FIRST PERSON - Alex Magno (The Philippine Star) - May 29, 2021 - 12:00am

The man, it seems, is at war with his own party.

This week, PDP-Laban secretary general Al Cusi called for a meeting of members of what is, in principle, the ruling party. Immediately, Sen. Manny Pacquiao issued a statement asking party members to ignore Cusi’s call.

The shelf life for this piece of news appears brief. It disappeared from all media platforms almost as soon as it happened. But it did not escape the attention of those closely observing the goings-on among the political party formations.

This is, after all, not the first time Pacquiao took issue with his party – or at least a significant faction within it. A few weeks ago, he admonished a provincial branch of the party clamoring that President Rodrigo Duterte seeks the vice presidency in the next elections.

In countering Cusi’s call for a meeting, Pacquiao offers a rather lame excuse: In the midst of a pandemic, it is not time to talk about politics. We will still be in a pandemic well into next year. If we go by Pacquiao’s excuse, the ruling party will be completely unprepared for next May’s elections.

Pacquiao’s lame excuse echoes that of Vice President Leni Robredo, who appears to be postponing announcement of her political plans as long as possible. In the meantime, she hopes nothing moves in the electoral terrain.

But things have started moving as the period before the next elections shortens. Political parties will talk politics. That is what they do.

It is no secret that Pacquiao is gunning for the presidency. He just does not know how to get that done. Each time he makes an overt move towards that goal, someone shoots him down. The last time, when he tried to get himself included in the 1Sambayan shortlist of nominees, his record of absenteeism in both houses of Congress was brought up.

He at least has a social media team in place. I came across one of his videos that committed sacrilege on the hymn “Bayan Ko.” It presented him as a solution to lift every Filipino from poverty. I am sure that badly conceived video provoked more disdain than support. I hope, for his sake, that his team found the good sense to take it down.

There is no doubt about Pacquiao’s immense name-recall. The boxing hero has easily leveraged his extreme popularity to win elective posts. What he has done in those posts is quite another matter. But voters will critically examine that record the next time.

There is no doubt Pacquiao has immense wealth from his winnings in the boxing ring. The word in the market is that the oversized Forbes Park mansion he acquired a few years back in on sale.

He has spent his money as freely as he made it. He has not invested enough, apparently.

The wealth he flaunts with abandon could be a liability when he declares his presidential bid. Few donors will feel compelled to donate to his cause, believing he has enough to self-fund his ambition. Everyone else will expect him to throw money around like it was going out of style. With his career in its sunset, he might find it hard to replenish.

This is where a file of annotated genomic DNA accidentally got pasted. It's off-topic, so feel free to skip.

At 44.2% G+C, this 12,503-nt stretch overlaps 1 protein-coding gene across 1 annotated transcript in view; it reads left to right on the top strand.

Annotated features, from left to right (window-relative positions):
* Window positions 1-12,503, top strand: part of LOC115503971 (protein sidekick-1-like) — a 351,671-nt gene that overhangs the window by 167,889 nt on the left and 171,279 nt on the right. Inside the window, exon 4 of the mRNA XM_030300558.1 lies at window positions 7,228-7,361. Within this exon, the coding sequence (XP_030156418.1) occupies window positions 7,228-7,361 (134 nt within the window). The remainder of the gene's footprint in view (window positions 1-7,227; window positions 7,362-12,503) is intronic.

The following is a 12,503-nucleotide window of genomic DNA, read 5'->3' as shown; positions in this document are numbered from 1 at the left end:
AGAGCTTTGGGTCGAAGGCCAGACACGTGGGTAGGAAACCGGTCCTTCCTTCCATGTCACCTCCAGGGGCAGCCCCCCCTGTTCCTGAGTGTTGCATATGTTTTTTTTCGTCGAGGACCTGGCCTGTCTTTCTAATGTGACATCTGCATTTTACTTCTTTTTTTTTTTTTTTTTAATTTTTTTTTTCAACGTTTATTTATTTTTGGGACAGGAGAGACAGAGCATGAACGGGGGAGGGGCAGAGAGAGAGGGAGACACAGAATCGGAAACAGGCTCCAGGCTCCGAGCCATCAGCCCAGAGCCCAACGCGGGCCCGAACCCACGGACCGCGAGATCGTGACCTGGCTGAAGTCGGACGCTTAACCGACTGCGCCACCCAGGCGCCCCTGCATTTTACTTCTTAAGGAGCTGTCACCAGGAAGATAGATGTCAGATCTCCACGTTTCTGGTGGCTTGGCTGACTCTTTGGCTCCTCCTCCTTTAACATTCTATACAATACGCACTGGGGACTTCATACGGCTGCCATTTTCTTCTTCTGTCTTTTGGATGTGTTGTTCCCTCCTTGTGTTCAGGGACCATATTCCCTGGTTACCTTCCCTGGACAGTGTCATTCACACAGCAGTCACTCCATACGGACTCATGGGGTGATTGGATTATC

There seems to be some unease between Pacquiao and the Davao-based Duterte loyalists. In the 2019 elections, many Duterte loyalists chose to set up Hugpong sa Pagbabago rather than work with the PDP-Laban. Hugpong is an alliance of regional political blocs that now seems to be driving the campaign for Sara Duterte.

Over the past few months, Pacquiao has been trying to create some distance between him and the President. He seized upon the contrived controversy over the administration’s handling of the South China Sea issues to present a tougher stance towards China.

His anti-China posturing might have been intended to win favor with the 1Sambayan group. The leading personalities in this group seem to want hostility towards China to be the decisive issue in the coming elections. The surveys, however, show general disinterest in these territorial issues as the basis for choosing the country’s next leader.

Pacquiao must have realized he is playing with the wrong card and flirting with the wrong coalition. The 1Sambayan group seems disinterested in taking the boxer into their fold. As abruptly as he started posturing as the tough guy against China, Pacquiao fell silent on the matter.

More than a social media team, what Pacquiao desperately needs now is a policy group. This will prevent him from flailing all over the place on every conversation of the day, appearing like a candidate without a cause.

The only reason Pacquiao appears so hostile to convening a meeting of PDP-Laban members is that he has no control over the agenda and the outcomes. There does not seem to be a significant bloc of party members enthused by the possibility of a Pacquiao presidential run.

In which case, it is unlikely that Pacquiao will ever be able to control the political party he needs to mount a presidential run. This is especially true after the boxer appeared to criticize President Duterte’s handling of foreign policy.

The man courts peril in refusing the conduct of party consultation on the grounds of his inability to control outcomes. It is an anti-democratic stance. He risks becoming a renegade candidate, cast out by his party’s rank-and-file.

It is not too late for Pacquiao to recalibrate his strategy – if he has one. He must provide voters a good reason they would want him president.

  • Latest
  • Trending
Are you sure you want to log out?

Philstar.com is one of the most vibrant, opinionated, discerning communities of readers on cyberspace. With your meaningful insights, help shape the stories that can shape the country. Sign up now!

or sign in with